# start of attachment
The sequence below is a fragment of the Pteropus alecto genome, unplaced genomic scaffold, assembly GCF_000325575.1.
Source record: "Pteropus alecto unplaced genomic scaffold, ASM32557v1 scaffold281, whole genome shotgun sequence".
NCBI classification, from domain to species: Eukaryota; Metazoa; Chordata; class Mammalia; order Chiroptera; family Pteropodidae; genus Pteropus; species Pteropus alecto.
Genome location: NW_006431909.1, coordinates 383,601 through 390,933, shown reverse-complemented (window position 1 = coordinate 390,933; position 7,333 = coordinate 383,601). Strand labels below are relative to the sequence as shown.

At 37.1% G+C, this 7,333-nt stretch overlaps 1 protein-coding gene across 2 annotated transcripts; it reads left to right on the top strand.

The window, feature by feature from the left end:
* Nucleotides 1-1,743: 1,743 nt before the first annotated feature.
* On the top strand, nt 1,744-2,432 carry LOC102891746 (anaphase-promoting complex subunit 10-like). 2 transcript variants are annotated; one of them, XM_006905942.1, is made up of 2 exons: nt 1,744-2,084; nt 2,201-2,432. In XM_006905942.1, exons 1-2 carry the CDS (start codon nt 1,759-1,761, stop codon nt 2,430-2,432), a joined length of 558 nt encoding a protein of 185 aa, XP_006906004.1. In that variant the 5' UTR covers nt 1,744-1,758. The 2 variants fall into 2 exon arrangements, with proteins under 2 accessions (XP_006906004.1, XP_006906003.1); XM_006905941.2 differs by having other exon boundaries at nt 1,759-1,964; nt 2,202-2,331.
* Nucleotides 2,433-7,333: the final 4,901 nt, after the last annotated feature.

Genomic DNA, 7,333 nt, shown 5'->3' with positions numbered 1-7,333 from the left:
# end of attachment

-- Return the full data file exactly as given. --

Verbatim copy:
The sequence below is a fragment of the Pteropus alecto genome, unplaced genomic scaffold, assembly GCF_000325575.1.
Source record: "Pteropus alecto unplaced genomic scaffold, ASM32557v1 scaffold281, whole genome shotgun sequence".
NCBI classification, from domain to species: Eukaryota; Metazoa; Chordata; class Mammalia; order Chiroptera; family Pteropodidae; genus Pteropus; species Pteropus alecto.
Genome location: NW_006431909.1, coordinates 383,601 through 390,933, shown reverse-complemented (window position 1 = coordinate 390,933; position 7,333 = coordinate 383,601). Strand labels below are relative to the sequence as shown.

At 37.1% G+C, this 7,333-nt stretch overlaps 1 protein-coding gene across 2 annotated transcripts; it reads left to right on the top strand.

The window, feature by feature from the left end:
* Nucleotides 1-1,743: 1,743 nt before the first annotated feature.
* On the top strand, nt 1,744-2,432 carry LOC102891746 (anaphase-promoting complex subunit 10-like). 2 transcript variants are annotated; one of them, XM_006905942.1, is made up of 2 exons: nt 1,744-2,084; nt 2,201-2,432. In XM_006905942.1, exons 1-2 carry the CDS (start codon nt 1,759-1,761, stop codon nt 2,430-2,432), a joined length of 558 nt encoding a protein of 185 aa, XP_006906004.1. In that variant the 5' UTR covers nt 1,744-1,758. The 2 variants fall into 2 exon arrangements, with proteins under 2 accessions (XP_006906004.1, XP_006906003.1); XM_006905941.2 differs by having other exon boundaries at nt 1,759-1,964; nt 2,202-2,331.
* Nucleotides 2,433-7,333: the final 4,901 nt, after the last annotated feature.

Genomic DNA, 7,333 nt, shown 5'->3' with positions numbered 1-7,333 from the left: